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ARS Home » Pacific West Area » Albany, California » Western Regional Research Center » Foodborne Toxin Detection and Prevention Research » Research » Publications at this Location » Publication #180402


item Mahoney, Noreen
item Molyneux, Russell
item Schoch, Thomas

Submitted to: Journal of Agricultural and Food Chemistry
Publication Type: Peer Reviewed Journal
Publication Acceptance Date: 8/11/2005
Publication Date: 10/19/2005
Citation: Mahoney, N.E., Molyneux, R.J., Smith, L.R., Schoch, T.K., Rolshausen, P.E. 2005. Dying-arm disease in grapevines: diagnosis of eutypa infection by metabolite analysis. Journal of Agricultural and Food Chemistry.53:8148-8155.

Interpretive Summary: Dying arm disease is responsible for major losses in grapevine production worldwide, with losses of $260 million per year in California alone. The disease is caused by a fungus (Eutypa lata) that enters the plant through pruning wounds. Because the disease progresses slowly, it is difficult to identify vines that may be infected at an early stage. This research is designed to identify specific compounds produced by the fungus that can be used as markers for infection in the plant. Three compounds were commonly produced, of which one, named eutypinol, was present in the greatest amount. This compound could be detected when sections of grapevine trunk were placed in water, allowing the fungus to grow, if present. In trunk sections without infection, no eutypinol was produced. This shows that the test can be used to detect the fungus in grapevines, even when no signs of infection are present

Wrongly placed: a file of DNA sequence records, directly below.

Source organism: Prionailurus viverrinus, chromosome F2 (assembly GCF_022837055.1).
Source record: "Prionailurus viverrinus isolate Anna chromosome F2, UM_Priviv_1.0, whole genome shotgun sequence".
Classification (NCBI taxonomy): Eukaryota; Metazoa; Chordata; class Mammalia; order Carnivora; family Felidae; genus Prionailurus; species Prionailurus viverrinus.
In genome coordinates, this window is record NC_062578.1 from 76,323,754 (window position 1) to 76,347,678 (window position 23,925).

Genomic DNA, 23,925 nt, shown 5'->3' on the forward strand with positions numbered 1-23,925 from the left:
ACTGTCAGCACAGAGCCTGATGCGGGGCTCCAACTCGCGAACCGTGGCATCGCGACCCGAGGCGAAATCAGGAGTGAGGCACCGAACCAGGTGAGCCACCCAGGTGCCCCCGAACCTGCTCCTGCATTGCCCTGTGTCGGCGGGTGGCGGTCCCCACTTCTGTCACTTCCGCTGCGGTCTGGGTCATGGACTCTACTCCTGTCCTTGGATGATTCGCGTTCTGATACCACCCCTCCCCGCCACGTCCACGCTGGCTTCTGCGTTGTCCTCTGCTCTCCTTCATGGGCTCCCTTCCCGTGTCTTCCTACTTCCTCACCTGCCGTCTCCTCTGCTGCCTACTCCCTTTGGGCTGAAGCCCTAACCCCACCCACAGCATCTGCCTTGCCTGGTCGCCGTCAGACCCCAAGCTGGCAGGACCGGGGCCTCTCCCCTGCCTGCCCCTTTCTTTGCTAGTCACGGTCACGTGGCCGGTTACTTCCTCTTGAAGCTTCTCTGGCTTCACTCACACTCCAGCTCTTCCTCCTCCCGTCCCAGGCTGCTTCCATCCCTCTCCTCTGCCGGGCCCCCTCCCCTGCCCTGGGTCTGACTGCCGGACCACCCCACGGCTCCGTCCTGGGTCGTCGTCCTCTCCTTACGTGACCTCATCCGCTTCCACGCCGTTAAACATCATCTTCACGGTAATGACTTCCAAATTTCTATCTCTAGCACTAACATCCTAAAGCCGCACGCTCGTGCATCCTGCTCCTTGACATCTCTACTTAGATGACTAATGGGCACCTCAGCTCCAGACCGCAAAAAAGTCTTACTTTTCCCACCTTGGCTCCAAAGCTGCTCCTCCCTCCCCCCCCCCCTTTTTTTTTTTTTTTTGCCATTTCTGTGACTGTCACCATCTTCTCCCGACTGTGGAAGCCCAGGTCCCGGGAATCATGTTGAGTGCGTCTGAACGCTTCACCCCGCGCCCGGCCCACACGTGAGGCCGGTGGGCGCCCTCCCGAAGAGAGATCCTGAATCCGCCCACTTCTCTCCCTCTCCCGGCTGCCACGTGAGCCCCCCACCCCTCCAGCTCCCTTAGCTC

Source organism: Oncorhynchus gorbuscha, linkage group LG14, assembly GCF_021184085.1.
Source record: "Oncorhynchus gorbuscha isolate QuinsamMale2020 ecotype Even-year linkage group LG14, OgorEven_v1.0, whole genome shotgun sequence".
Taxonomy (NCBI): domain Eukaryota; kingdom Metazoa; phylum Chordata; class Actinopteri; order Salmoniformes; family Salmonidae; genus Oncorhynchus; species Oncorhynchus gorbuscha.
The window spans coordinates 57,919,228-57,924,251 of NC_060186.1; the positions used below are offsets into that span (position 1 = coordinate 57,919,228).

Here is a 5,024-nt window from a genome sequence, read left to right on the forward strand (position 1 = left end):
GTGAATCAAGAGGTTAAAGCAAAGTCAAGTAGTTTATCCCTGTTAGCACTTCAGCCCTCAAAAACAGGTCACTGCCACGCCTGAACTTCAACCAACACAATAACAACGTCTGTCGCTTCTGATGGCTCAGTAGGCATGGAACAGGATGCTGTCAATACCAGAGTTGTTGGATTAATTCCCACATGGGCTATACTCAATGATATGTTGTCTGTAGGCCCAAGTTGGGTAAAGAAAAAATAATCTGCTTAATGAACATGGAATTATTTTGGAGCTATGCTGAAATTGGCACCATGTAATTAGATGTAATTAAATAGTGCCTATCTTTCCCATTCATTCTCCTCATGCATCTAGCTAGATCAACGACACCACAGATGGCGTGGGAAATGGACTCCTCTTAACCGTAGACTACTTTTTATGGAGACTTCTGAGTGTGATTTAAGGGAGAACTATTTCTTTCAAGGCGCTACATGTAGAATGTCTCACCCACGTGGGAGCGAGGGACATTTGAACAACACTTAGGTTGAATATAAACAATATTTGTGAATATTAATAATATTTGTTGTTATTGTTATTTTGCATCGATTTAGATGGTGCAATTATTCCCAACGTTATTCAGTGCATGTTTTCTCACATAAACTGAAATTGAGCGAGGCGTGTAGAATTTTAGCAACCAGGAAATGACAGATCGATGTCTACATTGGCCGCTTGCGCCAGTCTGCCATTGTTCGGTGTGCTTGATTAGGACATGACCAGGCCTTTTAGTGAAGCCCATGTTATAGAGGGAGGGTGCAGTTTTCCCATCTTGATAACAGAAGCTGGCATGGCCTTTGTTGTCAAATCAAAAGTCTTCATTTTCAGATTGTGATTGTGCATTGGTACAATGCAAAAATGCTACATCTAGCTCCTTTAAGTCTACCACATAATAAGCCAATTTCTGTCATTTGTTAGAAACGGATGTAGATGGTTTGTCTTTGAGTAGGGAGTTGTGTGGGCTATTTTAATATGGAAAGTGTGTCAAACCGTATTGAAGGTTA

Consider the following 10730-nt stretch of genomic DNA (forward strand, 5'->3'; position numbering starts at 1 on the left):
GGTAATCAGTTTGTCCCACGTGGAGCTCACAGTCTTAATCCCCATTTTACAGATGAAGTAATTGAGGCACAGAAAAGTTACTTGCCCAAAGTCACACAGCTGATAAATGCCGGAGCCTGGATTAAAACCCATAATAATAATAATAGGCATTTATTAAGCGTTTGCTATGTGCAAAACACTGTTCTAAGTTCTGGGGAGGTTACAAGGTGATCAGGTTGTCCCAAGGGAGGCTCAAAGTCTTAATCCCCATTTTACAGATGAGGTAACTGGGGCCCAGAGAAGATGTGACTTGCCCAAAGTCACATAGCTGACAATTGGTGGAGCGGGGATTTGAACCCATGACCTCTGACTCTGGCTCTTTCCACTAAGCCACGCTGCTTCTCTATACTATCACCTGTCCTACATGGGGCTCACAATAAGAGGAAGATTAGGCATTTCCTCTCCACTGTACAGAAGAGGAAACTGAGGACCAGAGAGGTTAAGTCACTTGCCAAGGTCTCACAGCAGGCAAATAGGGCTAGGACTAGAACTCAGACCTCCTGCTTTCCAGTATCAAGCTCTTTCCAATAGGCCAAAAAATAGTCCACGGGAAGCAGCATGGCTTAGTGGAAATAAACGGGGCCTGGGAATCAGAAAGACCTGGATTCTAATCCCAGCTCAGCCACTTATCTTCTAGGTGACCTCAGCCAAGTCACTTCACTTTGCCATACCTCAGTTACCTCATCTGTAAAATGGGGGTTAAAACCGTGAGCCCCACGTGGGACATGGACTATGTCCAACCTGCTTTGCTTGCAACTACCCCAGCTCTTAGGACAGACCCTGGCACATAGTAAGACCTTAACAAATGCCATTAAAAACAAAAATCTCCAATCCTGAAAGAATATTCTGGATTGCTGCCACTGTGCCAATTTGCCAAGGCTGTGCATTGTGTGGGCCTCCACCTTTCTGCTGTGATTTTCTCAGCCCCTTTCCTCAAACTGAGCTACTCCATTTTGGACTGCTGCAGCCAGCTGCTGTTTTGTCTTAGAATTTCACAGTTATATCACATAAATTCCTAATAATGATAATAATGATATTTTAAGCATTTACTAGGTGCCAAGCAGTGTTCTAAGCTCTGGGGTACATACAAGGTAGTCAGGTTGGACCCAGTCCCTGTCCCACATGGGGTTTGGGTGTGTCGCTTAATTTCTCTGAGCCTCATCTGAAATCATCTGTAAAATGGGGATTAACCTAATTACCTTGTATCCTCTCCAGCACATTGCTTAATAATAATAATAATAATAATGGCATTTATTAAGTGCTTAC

Technical Abstract: Dying arm disease in grapevines, produced by infection with the ascomycete Eutypa lata, is responsible for major production losses in vineyards. Dieback of the shoots and cordon is believed to be due to acetylenic phenol metabolites produced by the fungus. In order to identify specific metabolites that could potentially be used for diagnosis of infection, eight Eutypa strains were grown in vitro on hot water extracts of susceptible and tolerant grape varieties. HPLC analysis showed that eutypinol was consistently produced in large amounts, together with smaller amounts of methyleutypinol and eulatachromene; eutypine, the putative toxin, was produced solely on Sauvignon Blanc extract and then only in barely detectable amounts. When E. lata strains isolated from Cabernet Sauvignon and Merlot were grown on identical media, the amounts of metabolites produced differed significantly between strains but the pattern of metabolites was quite similar, with eutypinol again predominating. The consistent production of eutypinol indicated that this was the most suitable metabolite for which to analyze in order to diagnose the presence of E. lata. Extraction and analysis of grapevine tissues exhibiting symptoms of dieback failed to show the presence of any metabolites. However, when infected cordon sections were placed in water and cultured for 5 days, eutypinol was readily detected in the aqueous solution; metabolites were not produced from uninfected tissue. This provides a method for detection of infected tissue and indicates that the toxic metabolites react at the point of production, disrupting the vascular structure and inhibiting transport of nutrients, rather than being translocated to tissues that exhibit symptoms.